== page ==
Similarly, organic world-building can work in fantasy novels, but it cannot be the only way an author creates his world for the reader. There is an entire historical context between the two factions that we never truly understand until the end. He brings characters into scenes for whom we never get an introduction. There are numerous references to a special constellation, I think, that enhances power, but no one tells us exactly what the big deal is. That should not happen. Readers must infer too much, which is a story-telling failure when it comes to fantasy novels in my opinion.

I really wanted to love Infinity Son. It has phoenixes and mentions basilisks. People can hover and do all sorts of cool things. But no one tells me why they can do these things. At no point in time does anyone explain what other magical creatures exist or why stars are so important or what the ef is actually happening and why, and it kills me. I wanted to love Infinity Son so much, but in one of the biggest disappointments of the new year, I could barely finish it.
  jmchshannon | Feb 9, 2020 |
Infinity Son is Adam Silvera’s fifth book, but his first foray into the fantasy genre. It’s the beginning of a trilogy titled Infinity Cycle, featuring brothers Emil and Brighton caught up in a magical war.

The physical setting for Infinity Son is based in urban New York, and while the population of Silvera’s fantasy world is human, a small percentage are known as Celestials, who may act as Spell Walkers, whom are born with inherited powers that usually manifest during childhood, or Specters, who may act as Blood Casters, whom gain their abilities with alchemy derived from murdering magical creatures like hydra’s, basilisks or phoenixes.

In New York at least, the Celestials and Specters are enemies, and both groups are generally reviled by the current government, who seek to imprison or control them, so when Emil unexpectedly manifests extraordinary powers in defence of Brighton when attacked by a Specter, the brothers, along with their mother and close friend, are forced into hiding with a group of Spell Walkers.

There are more shocks in store for Emil, and he struggles to accept his new role, especially as the situation with the Specters escalates. Meanwhile Brighton, desperate to contribute, uses his social media savvy in an attempt to restore the Spell Walkers reputation, but the reflected glory is not enough to satisfy him long.

Though Emil and Brighton are the central characters, Infinity Son unfolds from a number of other viewpoints, including Spell Walker, Maribelle, and Ness, a Specter. It’s a diverse cast, which includes male and female queer characters, and persons of colour, who I enjoyed getting to know, but I do think it was perhaps a little ambitious of Silvera to introduce so many. There is a general lack of nuance, where the characters are defined by a single trait, rather than having a well-rounded personality.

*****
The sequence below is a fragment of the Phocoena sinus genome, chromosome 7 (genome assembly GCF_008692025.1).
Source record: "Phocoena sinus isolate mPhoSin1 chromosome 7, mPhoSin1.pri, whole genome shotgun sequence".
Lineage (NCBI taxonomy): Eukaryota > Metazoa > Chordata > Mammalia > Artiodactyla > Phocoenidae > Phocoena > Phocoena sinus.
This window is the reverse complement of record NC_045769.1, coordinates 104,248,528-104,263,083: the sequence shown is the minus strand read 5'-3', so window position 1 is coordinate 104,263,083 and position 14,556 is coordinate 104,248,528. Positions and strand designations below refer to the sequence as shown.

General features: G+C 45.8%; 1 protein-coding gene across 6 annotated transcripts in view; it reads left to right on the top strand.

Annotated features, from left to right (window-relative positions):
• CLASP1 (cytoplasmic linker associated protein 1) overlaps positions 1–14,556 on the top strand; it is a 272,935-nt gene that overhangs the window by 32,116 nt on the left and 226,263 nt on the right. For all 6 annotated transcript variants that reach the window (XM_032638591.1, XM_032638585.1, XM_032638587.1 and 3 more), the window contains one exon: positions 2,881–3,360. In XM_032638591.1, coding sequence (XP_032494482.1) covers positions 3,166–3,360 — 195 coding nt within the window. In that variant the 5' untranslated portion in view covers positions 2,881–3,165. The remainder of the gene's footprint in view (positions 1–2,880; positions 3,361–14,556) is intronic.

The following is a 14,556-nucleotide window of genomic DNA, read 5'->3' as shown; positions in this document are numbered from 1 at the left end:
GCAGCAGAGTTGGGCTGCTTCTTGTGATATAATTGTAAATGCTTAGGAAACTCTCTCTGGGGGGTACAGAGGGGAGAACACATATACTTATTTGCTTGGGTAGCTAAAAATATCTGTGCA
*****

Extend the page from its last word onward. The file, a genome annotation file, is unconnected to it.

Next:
The plot is fairly simple, Silvera utilises the familiar ‘chosen one’ trope with the inevitable battles between good vs evil. There’s a touch of sibling rivalry, a suggestion of star-crossed lovers, and unexpectedly for the genre, a whole lot of social media. Infinity Son also offers plenty of action, and the story is generally fast-paced.

To be honest, the magic structure of the world feels like a slightly messy mash up of Harry Potter, X-Men, and (CW channel) superheroes. I think in part this is because Silvera provides very little in the way of exposition, and I struggled at times to connect, and make sense of, the scattered information. I’m fairly sure I figured out the basics, but there were a few elements that remain inexplicable.

Despite its flaws, I did enjoy Infinity Son, and I think the Infinity Cycle trilogy has potential as long as Silvera (or his editor) can rein in the obvious enthusiasm, which is what has led to this somewhat scattershot result. ( )
  shelleyraec | Jan 23, 2020 |
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Nome do autorPapelTipo de autorObra?Estado
Adam Silveraautor principaltodas as ediçõescalculated
Daymond, RobbieNarradorautor secundárioalgumas ediçõesconfirmado
Heyborne, KirbyNarradorautor secundárioalgumas ediçõesconfirmado
Knight, ElliotNarradorautor secundárioalgumas ediçõesconfirmado
Liatis, MariaNarradorautor secundárioalgumas ediçõesconfirmado

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Balancing epic and intensely personal stakes, bestselling author Adam Silvera's Infinity Son is a gritty, fast-paced adventure about two brothers caught up in a magical war generations in the making. Growing up in New York, brothers Emil and Brighton always idolized the Spell Walkers--a vigilante group sworn to rid the world of specters. While the Spell Walkers and other celestials are born with powers, specters take them, violently stealing the essence of endangered magical creatures. Brighton wishes he had a power so he could join the fray. Emil just wants the fighting to stop. The cycle of violence has taken a toll, making it harder for anyone with a power to live peacefully and openly. In this climate of fear, a gang of specters has been growing bolder by the day. Then, in a brawl after a protest, Emil manifests a power of his own--one that puts him right at the heart of the conflict and sets him up to be the heroic Spell Walker Brighton always wanted to be. Brotherhood, love, and loyalty will be put to the test, and no one will escape the fight unscathed.